Deep, luxurious hues evoke high-impact drama without a hint of gloom. Gwen Hefner of The Makerista blog shows why you shouldn’t be afraid of the dark.

By LuAnn Brandsen; Photographer: Justin Salem Meyer

When she played The Sims video game in middle school, Gwen Hefner made all of her houses black. But when she lobbied to cloak her bedroom like nightfall, her mom drew the line at cobalt blue.

"I've never been afraid of color; I like it in big doses," says Gwen, who got a second shot in the dark when she reworked the dining room of her 1980s suburban Kansas City home with a bluish-black customized paint. "It's moody for sure. Everybody has something to say about it, and that's what I like. It evokes feeling."

The redesign started with a wallpaper mural as the focus. Inky-black walls and ceiling magically disappear like the night sky-their intensity balanced with warm wood, gleaming metal, a bit of color contrast, live plants and natural light.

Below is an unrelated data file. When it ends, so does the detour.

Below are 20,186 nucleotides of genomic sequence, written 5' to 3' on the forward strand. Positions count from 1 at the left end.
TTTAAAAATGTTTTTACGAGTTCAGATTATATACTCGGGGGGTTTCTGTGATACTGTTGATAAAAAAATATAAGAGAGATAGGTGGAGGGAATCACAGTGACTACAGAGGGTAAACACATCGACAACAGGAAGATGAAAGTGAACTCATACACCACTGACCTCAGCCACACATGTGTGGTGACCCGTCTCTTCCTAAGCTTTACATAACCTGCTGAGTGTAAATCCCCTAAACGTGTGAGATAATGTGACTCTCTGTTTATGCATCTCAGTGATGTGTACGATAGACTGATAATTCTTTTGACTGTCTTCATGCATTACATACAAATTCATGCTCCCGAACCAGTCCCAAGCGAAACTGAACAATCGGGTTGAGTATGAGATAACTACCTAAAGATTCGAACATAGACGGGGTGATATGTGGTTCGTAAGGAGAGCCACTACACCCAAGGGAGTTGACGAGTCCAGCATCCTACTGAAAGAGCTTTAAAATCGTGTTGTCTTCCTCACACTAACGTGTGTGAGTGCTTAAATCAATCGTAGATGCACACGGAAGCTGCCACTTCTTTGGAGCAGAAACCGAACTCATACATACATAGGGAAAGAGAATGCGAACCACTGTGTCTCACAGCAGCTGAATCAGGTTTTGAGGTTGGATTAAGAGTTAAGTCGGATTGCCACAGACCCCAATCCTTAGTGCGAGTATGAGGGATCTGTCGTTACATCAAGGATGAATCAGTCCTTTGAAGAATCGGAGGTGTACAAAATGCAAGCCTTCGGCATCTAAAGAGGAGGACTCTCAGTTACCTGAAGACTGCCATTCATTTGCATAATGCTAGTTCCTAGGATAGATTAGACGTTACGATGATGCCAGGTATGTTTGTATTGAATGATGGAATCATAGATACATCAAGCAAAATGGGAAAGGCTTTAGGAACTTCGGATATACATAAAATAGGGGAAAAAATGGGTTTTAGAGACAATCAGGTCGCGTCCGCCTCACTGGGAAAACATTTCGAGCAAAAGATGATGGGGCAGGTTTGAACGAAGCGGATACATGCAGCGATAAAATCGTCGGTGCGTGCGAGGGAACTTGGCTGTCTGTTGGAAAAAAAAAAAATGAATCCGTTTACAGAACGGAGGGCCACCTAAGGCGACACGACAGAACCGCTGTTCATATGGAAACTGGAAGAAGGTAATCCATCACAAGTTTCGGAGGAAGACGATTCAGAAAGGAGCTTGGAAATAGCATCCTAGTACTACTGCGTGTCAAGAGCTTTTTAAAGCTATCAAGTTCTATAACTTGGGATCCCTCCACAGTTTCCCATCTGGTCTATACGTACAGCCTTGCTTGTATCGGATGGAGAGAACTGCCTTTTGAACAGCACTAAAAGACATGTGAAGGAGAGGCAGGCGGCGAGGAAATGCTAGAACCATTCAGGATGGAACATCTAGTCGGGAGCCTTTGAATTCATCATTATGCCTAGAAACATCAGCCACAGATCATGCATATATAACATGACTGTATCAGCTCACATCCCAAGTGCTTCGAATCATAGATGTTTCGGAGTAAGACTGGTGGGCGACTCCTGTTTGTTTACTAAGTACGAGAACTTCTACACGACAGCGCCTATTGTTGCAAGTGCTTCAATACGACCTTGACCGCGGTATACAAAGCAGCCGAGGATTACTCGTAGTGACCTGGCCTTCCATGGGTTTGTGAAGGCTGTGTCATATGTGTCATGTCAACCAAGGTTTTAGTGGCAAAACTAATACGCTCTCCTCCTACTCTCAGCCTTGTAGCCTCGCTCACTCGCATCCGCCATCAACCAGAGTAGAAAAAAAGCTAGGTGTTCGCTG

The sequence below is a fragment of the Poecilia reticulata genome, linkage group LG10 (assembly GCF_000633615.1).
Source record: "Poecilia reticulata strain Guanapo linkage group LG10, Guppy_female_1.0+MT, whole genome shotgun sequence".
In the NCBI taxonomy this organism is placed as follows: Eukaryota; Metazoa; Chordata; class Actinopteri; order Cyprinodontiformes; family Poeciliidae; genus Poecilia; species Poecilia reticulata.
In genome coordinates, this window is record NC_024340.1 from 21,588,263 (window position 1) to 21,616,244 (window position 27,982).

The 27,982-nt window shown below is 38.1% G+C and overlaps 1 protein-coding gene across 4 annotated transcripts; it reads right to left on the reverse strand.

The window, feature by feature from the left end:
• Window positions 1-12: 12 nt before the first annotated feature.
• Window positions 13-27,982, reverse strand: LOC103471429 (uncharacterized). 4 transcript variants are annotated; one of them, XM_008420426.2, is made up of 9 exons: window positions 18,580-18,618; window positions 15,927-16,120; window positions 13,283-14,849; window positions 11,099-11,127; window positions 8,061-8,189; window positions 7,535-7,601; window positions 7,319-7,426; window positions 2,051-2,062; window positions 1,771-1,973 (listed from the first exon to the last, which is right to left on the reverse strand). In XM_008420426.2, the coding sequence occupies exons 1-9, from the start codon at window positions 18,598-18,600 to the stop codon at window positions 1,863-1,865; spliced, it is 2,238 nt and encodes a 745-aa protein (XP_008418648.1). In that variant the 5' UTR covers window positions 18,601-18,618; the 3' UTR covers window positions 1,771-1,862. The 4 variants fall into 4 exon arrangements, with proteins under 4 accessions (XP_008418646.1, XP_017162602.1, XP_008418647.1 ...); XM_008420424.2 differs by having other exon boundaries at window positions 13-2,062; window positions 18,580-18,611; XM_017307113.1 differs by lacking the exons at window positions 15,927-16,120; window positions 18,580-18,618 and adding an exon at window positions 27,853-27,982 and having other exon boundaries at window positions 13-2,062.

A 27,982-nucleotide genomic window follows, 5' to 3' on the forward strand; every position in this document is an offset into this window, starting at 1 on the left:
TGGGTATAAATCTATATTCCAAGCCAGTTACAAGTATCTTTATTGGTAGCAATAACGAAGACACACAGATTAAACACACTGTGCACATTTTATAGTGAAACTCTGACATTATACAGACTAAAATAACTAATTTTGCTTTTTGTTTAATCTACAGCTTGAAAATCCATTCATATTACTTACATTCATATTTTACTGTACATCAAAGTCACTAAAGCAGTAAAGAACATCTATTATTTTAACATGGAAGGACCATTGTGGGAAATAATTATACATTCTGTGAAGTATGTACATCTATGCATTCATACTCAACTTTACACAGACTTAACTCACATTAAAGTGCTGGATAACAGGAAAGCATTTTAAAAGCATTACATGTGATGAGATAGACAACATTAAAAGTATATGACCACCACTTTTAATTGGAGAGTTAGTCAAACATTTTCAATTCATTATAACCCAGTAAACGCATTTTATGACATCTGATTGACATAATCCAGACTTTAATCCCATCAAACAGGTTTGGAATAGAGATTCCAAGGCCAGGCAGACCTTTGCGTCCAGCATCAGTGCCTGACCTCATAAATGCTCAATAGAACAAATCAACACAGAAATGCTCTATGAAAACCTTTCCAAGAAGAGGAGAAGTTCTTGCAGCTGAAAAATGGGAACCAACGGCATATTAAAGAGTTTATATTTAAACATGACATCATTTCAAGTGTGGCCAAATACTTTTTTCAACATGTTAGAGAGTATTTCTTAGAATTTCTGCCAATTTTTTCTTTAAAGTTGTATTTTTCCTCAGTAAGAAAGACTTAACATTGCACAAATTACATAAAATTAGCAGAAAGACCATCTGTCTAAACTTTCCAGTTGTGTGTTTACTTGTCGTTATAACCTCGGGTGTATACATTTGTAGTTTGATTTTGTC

Thrilled with the overall look, Gwen says her best advice is also the least glamorous. "Prep like a pro. Fill any wall bumps, holes or cracks. Any imperfection is magnified with dark colors."

Going Deep

Gwen's tips for decorating spaces with dark walls:

Make a Match Think how you want the space to feel and function. If you need a light area to work, skip the black. "A dining room is a perfect place to take risks because it's not a space you live in," Gwen says.

Keep a Balance Light colors add contrast, but go easy. "Too much light can look stark," Gwen says.

Finish Up Sheen is key for dark walls that show dust and dirt, much like a black car. "Matte looks modern but shows every smudge," Gwen says. "I settled on wipeable satin."

Idea

Turn images-even from Shutterstock-into a mural at wallsrepublic.com.

What's next?

Saturated jewel tones are the newest dark hues to watch (and try). We like Sherwin-Williams' rich blue-green ‘cascades' (left) or Benjamin Moore's 2017 color of the year: amethyst ‘shadow.'

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